All too often I see companies building channel marketing plans, investing time and money into various systems without a clear path for achieving returns. They simply feel that if they “build it,” the partner “will come” and engage by embracing their new systems. But the good news is your investment in these valuable channel resources and tools don’t need to be like taking a leap of faith. A well-designed channel incentive program that shines a light on, rewards for, and recognizes key selling behaviors (including frequenting the systems “built,” such as your partner portals, marketing solutions, learning systems, etc.) can help build a strong channel partnership, one that offers a clear path to profitability. By highlighting these behaviors and introducing compelling rewards, you can help your partners understand WIIFM while laying out a blueprint for successfully selling your products. Ultimately, this will make for an easier, more clear-cut choice when they are deciding whether to do business with you or your competitors.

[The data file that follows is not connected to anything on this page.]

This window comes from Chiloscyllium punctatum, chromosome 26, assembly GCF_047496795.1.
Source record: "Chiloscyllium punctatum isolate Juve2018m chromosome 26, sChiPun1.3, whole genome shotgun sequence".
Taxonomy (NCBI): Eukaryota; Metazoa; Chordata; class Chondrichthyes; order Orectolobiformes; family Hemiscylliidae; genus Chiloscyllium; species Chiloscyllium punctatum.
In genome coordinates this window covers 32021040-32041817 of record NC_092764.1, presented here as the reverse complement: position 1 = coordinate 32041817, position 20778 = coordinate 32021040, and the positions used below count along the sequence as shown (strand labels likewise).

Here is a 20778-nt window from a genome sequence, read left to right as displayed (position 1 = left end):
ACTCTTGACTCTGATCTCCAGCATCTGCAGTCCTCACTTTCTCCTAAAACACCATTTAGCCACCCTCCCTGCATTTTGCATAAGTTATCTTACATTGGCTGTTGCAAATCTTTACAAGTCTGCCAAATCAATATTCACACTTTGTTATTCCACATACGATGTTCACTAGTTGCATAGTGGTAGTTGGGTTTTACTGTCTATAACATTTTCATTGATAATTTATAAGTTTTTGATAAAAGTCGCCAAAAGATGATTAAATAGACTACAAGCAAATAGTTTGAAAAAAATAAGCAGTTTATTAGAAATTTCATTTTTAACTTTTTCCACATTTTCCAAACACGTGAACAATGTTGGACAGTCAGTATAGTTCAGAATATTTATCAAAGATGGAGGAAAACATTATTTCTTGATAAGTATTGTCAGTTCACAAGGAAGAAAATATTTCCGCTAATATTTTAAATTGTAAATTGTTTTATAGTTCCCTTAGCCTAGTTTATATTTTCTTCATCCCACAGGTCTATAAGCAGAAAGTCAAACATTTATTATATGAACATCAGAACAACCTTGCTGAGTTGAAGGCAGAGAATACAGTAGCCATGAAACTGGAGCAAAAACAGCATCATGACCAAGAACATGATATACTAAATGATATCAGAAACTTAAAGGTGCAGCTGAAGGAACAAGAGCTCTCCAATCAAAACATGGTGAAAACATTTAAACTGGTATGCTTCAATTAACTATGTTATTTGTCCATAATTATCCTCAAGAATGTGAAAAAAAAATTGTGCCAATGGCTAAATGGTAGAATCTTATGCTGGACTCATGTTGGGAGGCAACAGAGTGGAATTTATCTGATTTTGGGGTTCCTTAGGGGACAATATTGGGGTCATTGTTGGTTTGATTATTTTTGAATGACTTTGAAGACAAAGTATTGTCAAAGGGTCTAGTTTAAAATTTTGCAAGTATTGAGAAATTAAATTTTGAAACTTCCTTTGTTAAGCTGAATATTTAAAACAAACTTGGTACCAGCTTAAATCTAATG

So remember: When it comes to Channel Marketing Programs, just because you build it, doesn’t mean they will come.

How do you design the right channel incentive program?

What is the right reward and reward investment for your partner demographic?


As always please reach out with questions or comments!

Move the Channel,



Channel Partner Programs don’t matter unless you target your Partner’s Sales People